A little bird was flying south for the winter. It was so cold that the bird froze and fell to the ground in a large field. While it was lying there, a cow came by and dropped some dung on it. As the frozen bird lay there in the pile of cow dung, it began to realize how warm it was. The dung was actually thawing him out! He lay there all warm and happy, and soon began to sing for joy. A passing cat heard the bird singing and came to investigate. Following the sound, the cat discovered the bird under the pile of cow dung, and promptly dug him out. Then he ate him! Management Lessons: 1) Not everyone who drops dung on you is your enemy. 2) Not everyone who gets you out of dung is your friend. 3) And when you’re in deep dung, keep your mouth shut!
The Jubilee coalition government has had a fair amount of management tests thrown at it over the last four months of its young administration. There have been tests in labor relations generated by strikes and potential strikes from teachers and government medical staff. There have been tests in disaster preparedness and business continuity plans in the Jomo Kenyatta International Airport (JKIA) fire last week. There have been tests in remuneration packages and benefits thrown in by members of parliament and governors. There have been tests in resource mobilization with the extensive debate over the VAT bill and what falls within the ambit of increased cost of living versus critical revenue generation for a government heaving under the burden of a horrendous recurrent expenditure budget. This has definitely been a classic case study of management 101 at its very best.
Of course we are all watching and waiting to see what the results of these tests will be. We are vested parties and interested stakeholders as the Jubilee coalition is managing the business of Kenya, of which we are all shareholders. Whatever decisions they make will definitely impact some or all shareholders positively or negatively. However what is interesting to observe from shareholders (read Kenyans on social media) was the reaction to the President’s visit to the scene of the fire early Wednesday morning. There were two extreme views on this action with one side waxing lyrical about the folly of such a visit as it would only interfere with the recovery operations and the other side saying that it was necessary to show support to the recovery teams. I read one post on Facebook which captured my sentiments completely: “Poor Uhuru, damned if he does and damned if he doesn’t.”
Folks, Uhuru is the CEO of Business Kenya. As any other CEO would do, he turned up at the scene of a massive disaster that would have ramifications on several aspects of the economy. As we are a month into one of the largest tourism attractions – the wildebeest migration – the airport is the focal point for the arrival and departure of a critical resource of foreign currency in this country: tourists. The airport is also the primary focal point for a second critical foreign exchange earner which is horticulture. Tons of flowers and vegetables which had to be shipped out could not move as airport operations ground to a halt. As flowers and vegetables are time sensitive, the whole value chain also ground to a halt as harvesting at the flower and vegetable farms has had to be reduced and in some instances terminated to prevent spoilage of produce as it awaits shipment at the cargo terminal. As one of three key regional hubs in Africa (Addis and Johannesburg being the other two) intra-African travel for traders and businessmen was unceremoniously brought to a standstill putting thousands if not millions of dollars at risk beyond the borders of just Kenya as they could not travel to or from their destinations which required transit through Kenya.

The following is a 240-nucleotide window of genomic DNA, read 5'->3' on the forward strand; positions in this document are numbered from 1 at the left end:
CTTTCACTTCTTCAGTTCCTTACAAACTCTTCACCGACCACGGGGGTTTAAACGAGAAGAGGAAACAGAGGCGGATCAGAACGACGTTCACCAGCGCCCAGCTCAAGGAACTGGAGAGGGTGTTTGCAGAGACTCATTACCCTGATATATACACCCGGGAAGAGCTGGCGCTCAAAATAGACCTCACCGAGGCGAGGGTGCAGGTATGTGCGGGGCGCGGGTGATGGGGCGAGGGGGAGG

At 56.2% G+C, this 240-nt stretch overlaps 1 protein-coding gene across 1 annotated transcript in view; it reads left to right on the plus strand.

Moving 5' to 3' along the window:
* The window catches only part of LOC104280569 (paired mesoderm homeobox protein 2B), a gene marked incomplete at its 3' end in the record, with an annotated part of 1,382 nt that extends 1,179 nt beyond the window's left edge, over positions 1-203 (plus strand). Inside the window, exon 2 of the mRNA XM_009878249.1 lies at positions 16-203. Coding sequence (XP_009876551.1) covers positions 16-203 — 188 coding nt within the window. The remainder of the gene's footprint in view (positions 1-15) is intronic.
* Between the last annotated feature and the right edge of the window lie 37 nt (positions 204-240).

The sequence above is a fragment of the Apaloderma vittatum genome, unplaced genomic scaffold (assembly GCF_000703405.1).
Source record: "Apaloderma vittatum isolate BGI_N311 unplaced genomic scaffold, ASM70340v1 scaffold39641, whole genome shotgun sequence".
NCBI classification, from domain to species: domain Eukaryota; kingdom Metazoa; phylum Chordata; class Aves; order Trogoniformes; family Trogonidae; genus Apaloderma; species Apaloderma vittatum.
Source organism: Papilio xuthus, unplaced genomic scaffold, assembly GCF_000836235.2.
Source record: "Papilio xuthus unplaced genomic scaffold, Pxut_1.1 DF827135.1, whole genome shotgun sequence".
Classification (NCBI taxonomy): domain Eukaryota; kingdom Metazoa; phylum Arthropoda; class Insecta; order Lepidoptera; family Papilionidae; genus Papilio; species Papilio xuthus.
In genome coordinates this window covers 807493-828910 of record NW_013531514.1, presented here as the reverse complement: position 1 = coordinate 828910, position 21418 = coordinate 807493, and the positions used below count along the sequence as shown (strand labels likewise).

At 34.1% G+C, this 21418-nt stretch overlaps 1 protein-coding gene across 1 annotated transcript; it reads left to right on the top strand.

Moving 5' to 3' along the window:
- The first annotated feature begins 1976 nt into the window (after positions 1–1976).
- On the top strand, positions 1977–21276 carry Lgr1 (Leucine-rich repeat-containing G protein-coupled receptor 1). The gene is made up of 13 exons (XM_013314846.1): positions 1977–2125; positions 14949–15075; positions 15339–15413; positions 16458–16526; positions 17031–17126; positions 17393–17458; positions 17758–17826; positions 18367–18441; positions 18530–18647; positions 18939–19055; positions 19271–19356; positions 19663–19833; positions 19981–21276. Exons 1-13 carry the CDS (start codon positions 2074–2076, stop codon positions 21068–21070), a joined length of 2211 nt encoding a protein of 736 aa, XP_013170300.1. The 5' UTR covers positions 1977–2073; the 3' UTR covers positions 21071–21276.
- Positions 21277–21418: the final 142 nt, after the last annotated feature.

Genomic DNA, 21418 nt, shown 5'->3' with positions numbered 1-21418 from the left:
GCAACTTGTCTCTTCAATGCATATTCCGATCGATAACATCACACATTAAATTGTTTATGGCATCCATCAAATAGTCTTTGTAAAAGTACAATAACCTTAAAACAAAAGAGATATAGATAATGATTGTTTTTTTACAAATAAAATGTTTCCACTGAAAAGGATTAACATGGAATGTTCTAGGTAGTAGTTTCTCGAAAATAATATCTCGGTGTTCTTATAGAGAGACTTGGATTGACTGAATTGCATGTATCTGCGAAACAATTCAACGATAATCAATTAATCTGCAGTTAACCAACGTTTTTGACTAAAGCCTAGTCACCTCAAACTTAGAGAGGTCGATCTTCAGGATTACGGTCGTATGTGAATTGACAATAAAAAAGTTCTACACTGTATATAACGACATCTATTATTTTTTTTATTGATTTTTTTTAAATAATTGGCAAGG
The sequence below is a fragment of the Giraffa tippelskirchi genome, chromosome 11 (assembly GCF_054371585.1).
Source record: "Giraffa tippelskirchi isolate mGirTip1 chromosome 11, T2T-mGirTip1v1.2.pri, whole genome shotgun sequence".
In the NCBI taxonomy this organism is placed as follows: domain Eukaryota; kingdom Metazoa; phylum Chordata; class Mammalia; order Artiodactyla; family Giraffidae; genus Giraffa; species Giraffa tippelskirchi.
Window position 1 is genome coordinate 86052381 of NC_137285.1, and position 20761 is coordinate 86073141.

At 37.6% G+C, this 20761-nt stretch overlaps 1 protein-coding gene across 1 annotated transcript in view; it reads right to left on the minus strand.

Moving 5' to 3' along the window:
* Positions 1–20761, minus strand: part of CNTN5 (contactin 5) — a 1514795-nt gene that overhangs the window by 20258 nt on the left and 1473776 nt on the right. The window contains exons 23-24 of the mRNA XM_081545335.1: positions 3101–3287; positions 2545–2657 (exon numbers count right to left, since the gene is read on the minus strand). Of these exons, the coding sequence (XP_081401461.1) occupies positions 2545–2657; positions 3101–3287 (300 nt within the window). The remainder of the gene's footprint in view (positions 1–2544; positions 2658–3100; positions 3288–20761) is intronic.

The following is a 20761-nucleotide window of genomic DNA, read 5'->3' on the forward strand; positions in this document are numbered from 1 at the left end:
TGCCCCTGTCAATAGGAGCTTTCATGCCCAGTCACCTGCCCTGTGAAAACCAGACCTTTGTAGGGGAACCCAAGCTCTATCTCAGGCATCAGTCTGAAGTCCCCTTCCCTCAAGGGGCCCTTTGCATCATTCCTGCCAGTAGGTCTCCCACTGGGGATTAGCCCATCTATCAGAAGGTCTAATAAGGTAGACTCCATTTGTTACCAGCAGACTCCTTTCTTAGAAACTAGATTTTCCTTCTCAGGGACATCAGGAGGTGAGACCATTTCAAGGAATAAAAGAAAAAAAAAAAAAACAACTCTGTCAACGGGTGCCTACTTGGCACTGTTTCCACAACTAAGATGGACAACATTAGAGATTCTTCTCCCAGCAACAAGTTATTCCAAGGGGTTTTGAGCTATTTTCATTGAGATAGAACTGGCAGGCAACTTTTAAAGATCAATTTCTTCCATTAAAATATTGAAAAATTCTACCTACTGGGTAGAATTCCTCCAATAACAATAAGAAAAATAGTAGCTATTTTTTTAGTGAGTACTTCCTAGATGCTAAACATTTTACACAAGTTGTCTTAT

The President’s visit to the scene of a national and regional disaster is what any shareholder would expect their CEO to do. A CEO is supposed to take charge, get completely immersed in the details of the disaster and lead from the front in finding ways in which the business must continue. His presence gives assurance to customers (in this case passengers and exporters of all extractions) that the business is taking the disaster extremely seriously and it is receiving attention from the highest office. That his cabinet secretaries for transport and interior followed in quick succession with active participation in the business continuity process demonstrated the seniority levels being accorded to getting the disaster contained.
This was not a public relations exercise that social media analysts were inferring was in the making. This was management at work. That is how businesses are run. Dung drops, nay, rains from a hellish event and management are supposed to clean it up. In this case, coordinating the dung clean up will take a herculean effort of both people and ego management as well as rising above the very typical finger pointing that is going to result once the smoldering fires have subsided. It is because of this very likely scenario of internal bickering that a CEO has to stamp his authority and establish a presence that demands expeditious solutions rather than it-wasn’t-me-it-was-you time wasting discussions.
The government through @interiorKE, the Kenya Airports Authority through @kenyaairports and Kenya Airways through @kenyaairways have done an excellent job on Twitter in keeping the public informed of what’s going on in restoring normal services through the vital travel artery that is JKIA. Fact is they are all in deep dung. However, it’s our turn to keep our mouths shut and let them work!